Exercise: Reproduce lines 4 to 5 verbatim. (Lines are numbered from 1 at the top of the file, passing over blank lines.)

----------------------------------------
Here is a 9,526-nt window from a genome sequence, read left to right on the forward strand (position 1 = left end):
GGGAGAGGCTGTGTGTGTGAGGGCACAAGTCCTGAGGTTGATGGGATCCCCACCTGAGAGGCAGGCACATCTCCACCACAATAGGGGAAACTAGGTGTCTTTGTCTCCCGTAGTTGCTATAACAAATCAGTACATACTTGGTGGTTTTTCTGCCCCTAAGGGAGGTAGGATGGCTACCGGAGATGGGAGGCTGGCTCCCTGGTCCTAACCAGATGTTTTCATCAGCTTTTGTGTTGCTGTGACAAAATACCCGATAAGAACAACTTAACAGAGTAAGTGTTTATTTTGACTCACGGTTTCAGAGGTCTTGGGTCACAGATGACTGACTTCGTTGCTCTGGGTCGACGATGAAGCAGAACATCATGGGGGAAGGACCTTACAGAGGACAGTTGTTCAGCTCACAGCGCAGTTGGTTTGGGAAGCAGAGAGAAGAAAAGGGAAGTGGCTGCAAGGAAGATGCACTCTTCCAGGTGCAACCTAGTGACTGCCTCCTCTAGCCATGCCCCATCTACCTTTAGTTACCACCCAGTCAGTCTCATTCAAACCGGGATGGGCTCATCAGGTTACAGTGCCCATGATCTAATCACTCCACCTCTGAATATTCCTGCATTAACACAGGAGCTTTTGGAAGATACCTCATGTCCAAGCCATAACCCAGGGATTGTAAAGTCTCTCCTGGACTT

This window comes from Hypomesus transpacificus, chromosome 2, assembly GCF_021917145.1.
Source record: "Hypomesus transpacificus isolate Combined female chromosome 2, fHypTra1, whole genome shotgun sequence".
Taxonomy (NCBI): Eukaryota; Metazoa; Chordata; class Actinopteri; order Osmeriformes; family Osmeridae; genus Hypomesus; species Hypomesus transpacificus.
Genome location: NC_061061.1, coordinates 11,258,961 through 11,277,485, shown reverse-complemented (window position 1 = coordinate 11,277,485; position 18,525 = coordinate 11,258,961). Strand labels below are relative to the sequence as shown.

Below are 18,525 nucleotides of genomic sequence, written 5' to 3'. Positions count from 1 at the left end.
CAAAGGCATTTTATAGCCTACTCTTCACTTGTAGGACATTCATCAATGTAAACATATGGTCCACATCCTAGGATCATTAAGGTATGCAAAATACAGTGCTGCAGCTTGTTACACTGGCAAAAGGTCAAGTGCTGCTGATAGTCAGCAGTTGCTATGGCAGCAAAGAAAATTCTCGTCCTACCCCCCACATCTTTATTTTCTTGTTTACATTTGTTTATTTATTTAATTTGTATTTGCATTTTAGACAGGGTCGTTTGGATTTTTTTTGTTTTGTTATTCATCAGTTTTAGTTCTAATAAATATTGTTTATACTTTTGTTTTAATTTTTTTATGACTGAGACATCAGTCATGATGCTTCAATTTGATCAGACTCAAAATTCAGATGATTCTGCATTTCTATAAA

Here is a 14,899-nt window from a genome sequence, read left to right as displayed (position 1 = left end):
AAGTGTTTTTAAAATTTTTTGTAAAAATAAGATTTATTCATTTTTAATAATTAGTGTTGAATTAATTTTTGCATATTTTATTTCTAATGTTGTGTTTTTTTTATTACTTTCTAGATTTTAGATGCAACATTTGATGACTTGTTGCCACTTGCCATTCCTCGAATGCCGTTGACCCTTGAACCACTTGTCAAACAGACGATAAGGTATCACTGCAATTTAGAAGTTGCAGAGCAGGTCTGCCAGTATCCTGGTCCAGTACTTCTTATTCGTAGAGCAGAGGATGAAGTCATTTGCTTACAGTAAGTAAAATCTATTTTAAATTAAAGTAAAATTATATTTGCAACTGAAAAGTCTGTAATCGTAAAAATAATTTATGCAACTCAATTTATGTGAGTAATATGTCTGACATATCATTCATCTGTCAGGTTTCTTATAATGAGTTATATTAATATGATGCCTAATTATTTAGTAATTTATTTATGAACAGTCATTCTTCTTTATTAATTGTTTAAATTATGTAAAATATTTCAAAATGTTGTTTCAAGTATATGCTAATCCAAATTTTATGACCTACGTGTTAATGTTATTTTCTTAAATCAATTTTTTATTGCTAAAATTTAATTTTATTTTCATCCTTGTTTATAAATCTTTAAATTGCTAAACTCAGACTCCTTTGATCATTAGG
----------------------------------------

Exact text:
Source record: "Hypomesus transpacificus isolate Combined female chromosome 2, fHypTra1, whole genome shotgun sequence".
Taxonomy (NCBI): Eukaryota; Metazoa; Chordata; class Actinopteri; order Osmeriformes; family Osmeridae; genus Hypomesus; species Hypomesus transpacificus.